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Musdapha Ilo, Maiduguri
As the news of the shooting of Senator Magnus Abe by the police in Port Harcourt continues to elicit reactions, another senator, Muhammed Ali Ndume, has alleged that his convoy was attacked by men of the Nigerian Airforce over the weekend in Borno State, where he had gone to sympathise with recent victims of the Boko Haram insurgency in Ardoko, Arbaku, Ngoshe, Pulka and other remote villages.
Ndume said he was just returning from Gwoza, where he went to present a letter of appointment to the Emir, Iddrisa Timta, who was to be upgraded to a first class emir and had reached Pulka village when the attack took place.
He told journalists that as the villagers lined the street to wave and cheer at him, suddenly, a bomb dropped from the skies and exploded causing his vehicle to skid off the road.
According to the senator, three other explosions followed as his convoy scampered for safety.
“Initially I thought it was the Boko Haram that were attacking us; we even thought it was some people waiving at us from the road side that detonated the bomb,” he said.
However, he said when his convoy eventually stopped; he was told by one of the army personnel escorting him that the bombs were from the Airforce.
Ndume said they quickly ran to a military base close by to intimate them of the incident.
“At the military base, the soldiers there tried to establish communication with the pilot of the jet but could not get across and after some minutes they said that it might be an operational blunder from the Nigerian Airforce,” he narrated.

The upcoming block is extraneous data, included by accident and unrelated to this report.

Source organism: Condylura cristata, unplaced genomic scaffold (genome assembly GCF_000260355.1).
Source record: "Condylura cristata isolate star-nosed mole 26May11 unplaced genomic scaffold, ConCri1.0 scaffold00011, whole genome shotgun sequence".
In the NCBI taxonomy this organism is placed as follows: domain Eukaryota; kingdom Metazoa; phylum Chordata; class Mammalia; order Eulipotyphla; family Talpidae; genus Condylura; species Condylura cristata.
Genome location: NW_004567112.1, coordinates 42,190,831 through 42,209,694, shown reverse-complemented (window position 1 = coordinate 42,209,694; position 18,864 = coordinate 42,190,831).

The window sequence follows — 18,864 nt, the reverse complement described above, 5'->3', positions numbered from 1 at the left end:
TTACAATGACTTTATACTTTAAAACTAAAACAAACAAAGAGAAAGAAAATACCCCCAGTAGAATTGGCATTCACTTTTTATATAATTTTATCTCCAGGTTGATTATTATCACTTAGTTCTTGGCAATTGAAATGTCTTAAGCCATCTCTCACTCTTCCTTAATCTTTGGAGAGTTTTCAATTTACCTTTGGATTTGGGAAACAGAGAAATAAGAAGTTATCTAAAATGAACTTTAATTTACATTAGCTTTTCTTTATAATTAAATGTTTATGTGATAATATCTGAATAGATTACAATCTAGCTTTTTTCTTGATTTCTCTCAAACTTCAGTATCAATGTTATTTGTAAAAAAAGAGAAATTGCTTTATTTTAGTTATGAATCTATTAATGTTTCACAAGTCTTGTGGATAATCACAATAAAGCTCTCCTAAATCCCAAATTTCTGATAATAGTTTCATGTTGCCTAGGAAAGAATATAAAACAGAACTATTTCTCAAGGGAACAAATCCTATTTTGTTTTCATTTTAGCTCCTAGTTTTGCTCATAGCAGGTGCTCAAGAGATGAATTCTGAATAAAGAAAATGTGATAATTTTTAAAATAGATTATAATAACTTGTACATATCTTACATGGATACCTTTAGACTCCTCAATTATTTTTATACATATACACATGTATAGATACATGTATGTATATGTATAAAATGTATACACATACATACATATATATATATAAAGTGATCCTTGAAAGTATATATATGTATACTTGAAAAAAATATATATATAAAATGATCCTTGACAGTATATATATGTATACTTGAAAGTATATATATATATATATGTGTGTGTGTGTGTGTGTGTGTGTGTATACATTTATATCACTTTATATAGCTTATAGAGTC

But Ndume, who was not satisfied with this explanation, wondered why the Airforce pilot would fire four straight bombs at a moving convoy without bordering to verify with ground forces.
The lawmaker said the attack shows clear unprofessionalism on the part of the military and suggests that some of the victories over insurgents which it had announced in the past may have actually been cold blood murder of innocent citizens.
“I thank God for sparing my life; I could have been dead or members of convoy too would have been killed, and when the military say it was a blunder, only their story would have been heard, perhaps there wouldn’t be any other person to speak for me,” he said calling for more investigation into the matter.
Ndume had been arrested and detained in 2011 on the suspicion that he had links with members of the Boko Haram sect.
He was later arraigned before a federal high court in Abuja on terrorism charges and was accused of sponsoring members of the group, among other offences which he denied.
The Court of Appeal on December 3, 2013 struck out a motion by the senator to set aside the ruling of the trial judge, who admitted in evidence DVDs containing alleged conversation between him and spokesman of the Boko Haram sect, Ali Konduga.